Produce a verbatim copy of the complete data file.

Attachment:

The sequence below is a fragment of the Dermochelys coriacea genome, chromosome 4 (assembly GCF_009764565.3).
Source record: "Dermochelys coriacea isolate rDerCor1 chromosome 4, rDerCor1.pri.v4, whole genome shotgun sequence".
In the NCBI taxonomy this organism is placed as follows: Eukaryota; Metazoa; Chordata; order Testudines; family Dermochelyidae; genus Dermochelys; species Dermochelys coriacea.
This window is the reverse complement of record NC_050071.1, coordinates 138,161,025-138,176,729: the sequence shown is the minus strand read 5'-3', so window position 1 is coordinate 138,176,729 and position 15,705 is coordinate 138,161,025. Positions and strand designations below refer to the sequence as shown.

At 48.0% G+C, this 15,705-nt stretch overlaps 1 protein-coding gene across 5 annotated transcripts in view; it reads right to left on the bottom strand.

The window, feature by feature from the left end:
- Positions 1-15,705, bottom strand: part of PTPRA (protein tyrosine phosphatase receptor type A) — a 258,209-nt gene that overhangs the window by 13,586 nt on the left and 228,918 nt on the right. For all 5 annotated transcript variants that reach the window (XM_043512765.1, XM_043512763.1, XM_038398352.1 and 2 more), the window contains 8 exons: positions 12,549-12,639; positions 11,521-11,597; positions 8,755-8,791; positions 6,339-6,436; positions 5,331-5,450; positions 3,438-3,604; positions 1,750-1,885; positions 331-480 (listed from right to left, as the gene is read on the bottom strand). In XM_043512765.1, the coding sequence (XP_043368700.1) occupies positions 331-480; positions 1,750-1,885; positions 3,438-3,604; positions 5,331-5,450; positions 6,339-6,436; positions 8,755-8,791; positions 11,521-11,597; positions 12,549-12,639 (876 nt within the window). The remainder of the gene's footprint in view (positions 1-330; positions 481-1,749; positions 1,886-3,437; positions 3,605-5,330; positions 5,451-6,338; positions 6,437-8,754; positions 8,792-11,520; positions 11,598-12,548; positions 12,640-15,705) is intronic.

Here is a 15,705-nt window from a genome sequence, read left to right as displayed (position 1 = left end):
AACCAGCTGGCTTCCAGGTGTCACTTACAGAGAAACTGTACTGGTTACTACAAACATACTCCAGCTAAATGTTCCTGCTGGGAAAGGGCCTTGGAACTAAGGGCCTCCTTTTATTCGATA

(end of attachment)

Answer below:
The sequence below is a fragment of the Dermochelys coriacea genome, chromosome 4 (assembly GCF_009764565.3).
Source record: "Dermochelys coriacea isolate rDerCor1 chromosome 4, rDerCor1.pri.v4, whole genome shotgun sequence".
In the NCBI taxonomy this organism is placed as follows: Eukaryota; Metazoa; Chordata; order Testudines; family Dermochelyidae; genus Dermochelys; species Dermochelys coriacea.
This window is the reverse complement of record NC_050071.1, coordinates 138,161,025-138,176,729: the sequence shown is the minus strand read 5'-3', so window position 1 is coordinate 138,176,729 and position 15,705 is coordinate 138,161,025. Positions and strand designations below refer to the sequence as shown.

At 48.0% G+C, this 15,705-nt stretch overlaps 1 protein-coding gene across 5 annotated transcripts in view; it reads right to left on the bottom strand.

The window, feature by feature from the left end:
- Positions 1-15,705, bottom strand: part of PTPRA (protein tyrosine phosphatase receptor type A) — a 258,209-nt gene that overhangs the window by 13,586 nt on the left and 228,918 nt on the right. For all 5 annotated transcript variants that reach the window (XM_043512765.1, XM_043512763.1, XM_038398352.1 and 2 more), the window contains 8 exons: positions 12,549-12,639; positions 11,521-11,597; positions 8,755-8,791; positions 6,339-6,436; positions 5,331-5,450; positions 3,438-3,604; positions 1,750-1,885; positions 331-480 (listed from right to left, as the gene is read on the bottom strand). In XM_043512765.1, the coding sequence (XP_043368700.1) occupies positions 331-480; positions 1,750-1,885; positions 3,438-3,604; positions 5,331-5,450; positions 6,339-6,436; positions 8,755-8,791; positions 11,521-11,597; positions 12,549-12,639 (876 nt within the window). The remainder of the gene's footprint in view (positions 1-330; positions 481-1,749; positions 1,886-3,437; positions 3,605-5,330; positions 5,451-6,338; positions 6,437-8,754; positions 8,792-11,520; positions 11,598-12,548; positions 12,640-15,705) is intronic.

Here is a 15,705-nt window from a genome sequence, read left to right as displayed (position 1 = left end):
AACCAGCTGGCTTCCAGGTGTCACTTACAGAGAAACTGTACTGGTTACTACAAACATACTCCAGCTAAATGTTCCTGCTGGGAAAGGGCCTTGGAACTAAGGGCCTCCTTTTATTCGATA